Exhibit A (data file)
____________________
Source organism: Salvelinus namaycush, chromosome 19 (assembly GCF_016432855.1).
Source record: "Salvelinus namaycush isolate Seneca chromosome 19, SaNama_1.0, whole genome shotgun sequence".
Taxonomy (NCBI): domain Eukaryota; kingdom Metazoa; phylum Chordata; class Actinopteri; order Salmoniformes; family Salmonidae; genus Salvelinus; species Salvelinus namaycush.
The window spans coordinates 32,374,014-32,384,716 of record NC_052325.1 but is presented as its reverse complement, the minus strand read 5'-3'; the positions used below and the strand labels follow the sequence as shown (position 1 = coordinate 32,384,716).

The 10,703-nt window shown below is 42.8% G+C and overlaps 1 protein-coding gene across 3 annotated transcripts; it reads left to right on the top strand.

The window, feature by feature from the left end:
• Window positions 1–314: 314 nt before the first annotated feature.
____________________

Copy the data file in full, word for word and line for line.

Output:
Source organism: Salvelinus namaycush, chromosome 19 (assembly GCF_016432855.1).
Source record: "Salvelinus namaycush isolate Seneca chromosome 19, SaNama_1.0, whole genome shotgun sequence".
Taxonomy (NCBI): domain Eukaryota; kingdom Metazoa; phylum Chordata; class Actinopteri; order Salmoniformes; family Salmonidae; genus Salvelinus; species Salvelinus namaycush.
The window spans coordinates 32,374,014-32,384,716 of record NC_052325.1 but is presented as its reverse complement, the minus strand read 5'-3'; the positions used below and the strand labels follow the sequence as shown (position 1 = coordinate 32,384,716).

The 10,703-nt window shown below is 42.8% G+C and overlaps 1 protein-coding gene across 3 annotated transcripts; it reads left to right on the top strand.

The window, feature by feature from the left end:
• Window positions 1–314: 314 nt before the first annotated feature.